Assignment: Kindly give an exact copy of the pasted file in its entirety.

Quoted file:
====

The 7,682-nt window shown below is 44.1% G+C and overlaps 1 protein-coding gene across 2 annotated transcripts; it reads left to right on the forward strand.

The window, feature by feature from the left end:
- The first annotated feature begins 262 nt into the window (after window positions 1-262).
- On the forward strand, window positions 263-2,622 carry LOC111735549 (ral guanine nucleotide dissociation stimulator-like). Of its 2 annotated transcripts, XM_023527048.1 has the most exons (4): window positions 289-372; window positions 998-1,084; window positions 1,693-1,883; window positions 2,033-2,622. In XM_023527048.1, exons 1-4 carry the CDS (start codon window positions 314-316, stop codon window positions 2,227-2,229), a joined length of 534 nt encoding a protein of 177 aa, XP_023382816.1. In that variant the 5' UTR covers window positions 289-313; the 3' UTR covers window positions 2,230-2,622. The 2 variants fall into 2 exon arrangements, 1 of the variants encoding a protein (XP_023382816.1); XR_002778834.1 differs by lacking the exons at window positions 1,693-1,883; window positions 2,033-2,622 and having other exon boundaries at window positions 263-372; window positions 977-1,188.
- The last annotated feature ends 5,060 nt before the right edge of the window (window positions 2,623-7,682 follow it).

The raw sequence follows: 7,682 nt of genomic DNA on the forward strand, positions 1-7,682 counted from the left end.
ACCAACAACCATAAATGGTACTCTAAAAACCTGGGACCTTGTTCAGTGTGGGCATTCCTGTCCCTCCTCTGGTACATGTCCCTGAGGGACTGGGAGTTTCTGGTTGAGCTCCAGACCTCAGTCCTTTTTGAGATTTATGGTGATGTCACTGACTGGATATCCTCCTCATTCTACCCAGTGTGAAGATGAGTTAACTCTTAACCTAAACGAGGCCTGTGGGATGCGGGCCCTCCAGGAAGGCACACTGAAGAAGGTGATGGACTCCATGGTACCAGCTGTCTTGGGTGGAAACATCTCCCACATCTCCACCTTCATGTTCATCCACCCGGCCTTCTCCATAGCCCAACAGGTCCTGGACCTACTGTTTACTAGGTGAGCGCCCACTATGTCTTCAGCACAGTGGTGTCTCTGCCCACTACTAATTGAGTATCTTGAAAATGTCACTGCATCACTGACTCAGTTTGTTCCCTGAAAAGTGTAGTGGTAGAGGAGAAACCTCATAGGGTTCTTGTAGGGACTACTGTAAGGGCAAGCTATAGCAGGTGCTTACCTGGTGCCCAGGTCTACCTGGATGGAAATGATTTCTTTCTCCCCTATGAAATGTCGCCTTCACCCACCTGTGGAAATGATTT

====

The 7,682-nt window shown below is 44.1% G+C and overlaps 1 protein-coding gene across 2 annotated transcripts; it reads left to right on the forward strand.

The window, feature by feature from the left end:
- The first annotated feature begins 262 nt into the window (after window positions 1-262).
- On the forward strand, window positions 263-2,622 carry LOC111735549 (ral guanine nucleotide dissociation stimulator-like). Of its 2 annotated transcripts, XM_023527048.1 has the most exons (4): window positions 289-372; window positions 998-1,084; window positions 1,693-1,883; window positions 2,033-2,622. In XM_023527048.1, exons 1-4 carry the CDS (start codon window positions 314-316, stop codon window positions 2,227-2,229), a joined length of 534 nt encoding a protein of 177 aa, XP_023382816.1. In that variant the 5' UTR covers window positions 289-313; the 3' UTR covers window positions 2,230-2,622. The 2 variants fall into 2 exon arrangements, 1 of the variants encoding a protein (XP_023382816.1); XR_002778834.1 differs by lacking the exons at window positions 1,693-1,883; window positions 2,033-2,622 and having other exon boundaries at window positions 263-372; window positions 977-1,188.
- The last annotated feature ends 5,060 nt before the right edge of the window (window positions 2,623-7,682 follow it).

The raw sequence follows: 7,682 nt of genomic DNA on the forward strand, positions 1-7,682 counted from the left end.
ACCAACAACCATAAATGGTACTCTAAAAACCTGGGACCTTGTTCAGTGTGGGCATTCCTGTCCCTCCTCTGGTACATGTCCCTGAGGGACTGGGAGTTTCTGGTTGAGCTCCAGACCTCAGTCCTTTTTGAGATTTATGGTGATGTCACTGACTGGATATCCTCCTCATTCTACCCAGTGTGAAGATGAGTTAACTCTTAACCTAAACGAGGCCTGTGGGATGCGGGCCCTCCAGGAAGGCACACTGAAGAAGGTGATGGACTCCATGGTACCAGCTGTCTTGGGTGGAAACATCTCCCACATCTCCACCTTCATGTTCATCCACCCGGCCTTCTCCATAGCCCAACAGGTCCTGGACCTACTGTTTACTAGGTGAGCGCCCACTATGTCTTCAGCACAGTGGTGTCTCTGCCCACTACTAATTGAGTATCTTGAAAATGTCACTGCATCACTGACTCAGTTTGTTCCCTGAAAAGTGTAGTGGTAGAGGAGAAACCTCATAGGGTTCTTGTAGGGACTACTGTAAGGGCAAGCTATAGCAGGTGCTTACCTGGTGCCCAGGTCTACCTGGATGGAAATGATTTCTTTCTCCCCTATGAAATGTCGCCTTCACCCACCTGTGGAAATGATTT